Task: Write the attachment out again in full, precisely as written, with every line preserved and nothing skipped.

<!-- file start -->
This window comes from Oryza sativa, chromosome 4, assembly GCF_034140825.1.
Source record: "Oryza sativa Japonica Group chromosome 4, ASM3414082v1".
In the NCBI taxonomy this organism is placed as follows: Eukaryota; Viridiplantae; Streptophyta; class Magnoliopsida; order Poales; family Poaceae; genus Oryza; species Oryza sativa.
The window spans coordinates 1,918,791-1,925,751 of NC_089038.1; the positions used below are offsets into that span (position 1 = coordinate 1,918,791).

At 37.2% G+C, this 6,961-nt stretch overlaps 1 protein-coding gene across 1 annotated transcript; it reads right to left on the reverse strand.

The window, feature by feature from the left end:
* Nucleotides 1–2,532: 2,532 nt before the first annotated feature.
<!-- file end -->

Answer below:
This window comes from Oryza sativa, chromosome 4, assembly GCF_034140825.1.
Source record: "Oryza sativa Japonica Group chromosome 4, ASM3414082v1".
In the NCBI taxonomy this organism is placed as follows: Eukaryota; Viridiplantae; Streptophyta; class Magnoliopsida; order Poales; family Poaceae; genus Oryza; species Oryza sativa.
The window spans coordinates 1,918,791-1,925,751 of NC_089038.1; the positions used below are offsets into that span (position 1 = coordinate 1,918,791).

At 37.2% G+C, this 6,961-nt stretch overlaps 1 protein-coding gene across 1 annotated transcript; it reads right to left on the reverse strand.

The window, feature by feature from the left end:
* Nucleotides 1–2,532: 2,532 nt before the first annotated feature.